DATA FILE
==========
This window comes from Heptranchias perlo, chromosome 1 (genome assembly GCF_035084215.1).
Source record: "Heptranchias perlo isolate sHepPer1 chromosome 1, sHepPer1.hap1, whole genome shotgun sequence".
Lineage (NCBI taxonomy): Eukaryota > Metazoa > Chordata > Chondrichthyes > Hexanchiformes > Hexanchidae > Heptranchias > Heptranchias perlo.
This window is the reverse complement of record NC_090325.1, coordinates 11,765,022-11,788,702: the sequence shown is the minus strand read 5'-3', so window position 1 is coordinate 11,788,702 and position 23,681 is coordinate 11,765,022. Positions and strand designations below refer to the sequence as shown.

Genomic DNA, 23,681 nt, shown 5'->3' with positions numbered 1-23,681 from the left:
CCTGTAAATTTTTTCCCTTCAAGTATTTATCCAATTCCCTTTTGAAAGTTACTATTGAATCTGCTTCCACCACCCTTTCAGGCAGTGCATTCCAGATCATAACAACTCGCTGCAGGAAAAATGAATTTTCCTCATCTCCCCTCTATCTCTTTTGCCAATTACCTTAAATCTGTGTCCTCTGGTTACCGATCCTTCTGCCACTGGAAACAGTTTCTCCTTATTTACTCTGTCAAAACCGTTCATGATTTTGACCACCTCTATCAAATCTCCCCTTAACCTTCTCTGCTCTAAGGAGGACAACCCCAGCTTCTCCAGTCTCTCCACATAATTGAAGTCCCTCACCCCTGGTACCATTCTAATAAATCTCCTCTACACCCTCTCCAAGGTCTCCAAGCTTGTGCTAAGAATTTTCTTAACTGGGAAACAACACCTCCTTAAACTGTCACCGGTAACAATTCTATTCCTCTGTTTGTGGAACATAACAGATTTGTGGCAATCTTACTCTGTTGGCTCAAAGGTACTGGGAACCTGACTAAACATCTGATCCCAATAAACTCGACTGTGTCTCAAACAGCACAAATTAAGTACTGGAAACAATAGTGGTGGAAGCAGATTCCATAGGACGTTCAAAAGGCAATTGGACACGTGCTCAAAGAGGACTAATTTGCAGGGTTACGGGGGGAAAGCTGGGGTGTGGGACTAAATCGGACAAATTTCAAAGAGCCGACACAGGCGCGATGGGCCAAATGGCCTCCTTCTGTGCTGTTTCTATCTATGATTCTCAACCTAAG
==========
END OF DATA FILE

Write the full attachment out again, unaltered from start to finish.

This window comes from Heptranchias perlo, chromosome 1 (genome assembly GCF_035084215.1).
Source record: "Heptranchias perlo isolate sHepPer1 chromosome 1, sHepPer1.hap1, whole genome shotgun sequence".
Lineage (NCBI taxonomy): Eukaryota > Metazoa > Chordata > Chondrichthyes > Hexanchiformes > Hexanchidae > Heptranchias > Heptranchias perlo.
This window is the reverse complement of record NC_090325.1, coordinates 11,765,022-11,788,702: the sequence shown is the minus strand read 5'-3', so window position 1 is coordinate 11,788,702 and position 23,681 is coordinate 11,765,022. Positions and strand designations below refer to the sequence as shown.

Genomic DNA, 23,681 nt, shown 5'->3' with positions numbered 1-23,681 from the left:
CCTGTAAATTTTTTCCCTTCAAGTATTTATCCAATTCCCTTTTGAAAGTTACTATTGAATCTGCTTCCACCACCCTTTCAGGCAGTGCATTCCAGATCATAACAACTCGCTGCAGGAAAAATGAATTTTCCTCATCTCCCCTCTATCTCTTTTGCCAATTACCTTAAATCTGTGTCCTCTGGTTACCGATCCTTCTGCCACTGGAAACAGTTTCTCCTTATTTACTCTGTCAAAACCGTTCATGATTTTGACCACCTCTATCAAATCTCCCCTTAACCTTCTCTGCTCTAAGGAGGACAACCCCAGCTTCTCCAGTCTCTCCACATAATTGAAGTCCCTCACCCCTGGTACCATTCTAATAAATCTCCTCTACACCCTCTCCAAGGTCTCCAAGCTTGTGCTAAGAATTTTCTTAACTGGGAAACAACACCTCCTTAAACTGTCACCGGTAACAATTCTATTCCTCTGTTTGTGGAACATAACAGATTTGTGGCAATCTTACTCTGTTGGCTCAAAGGTACTGGGAACCTGACTAAACATCTGATCCCAATAAACTCGACTGTGTCTCAAACAGCACAAATTAAGTACTGGAAACAATAGTGGTGGAAGCAGATTCCATAGGACGTTCAAAAGGCAATTGGACACGTGCTCAAAGAGGACTAATTTGCAGGGTTACGGGGGGAAAGCTGGGGTGTGGGACTAAATCGGACAAATTTCAAAGAGCCGACACAGGCGCGATGGGCCAAATGGCCTCCTTCTGTGCTGTTTCTATCTATGATTCTCAACCTAAG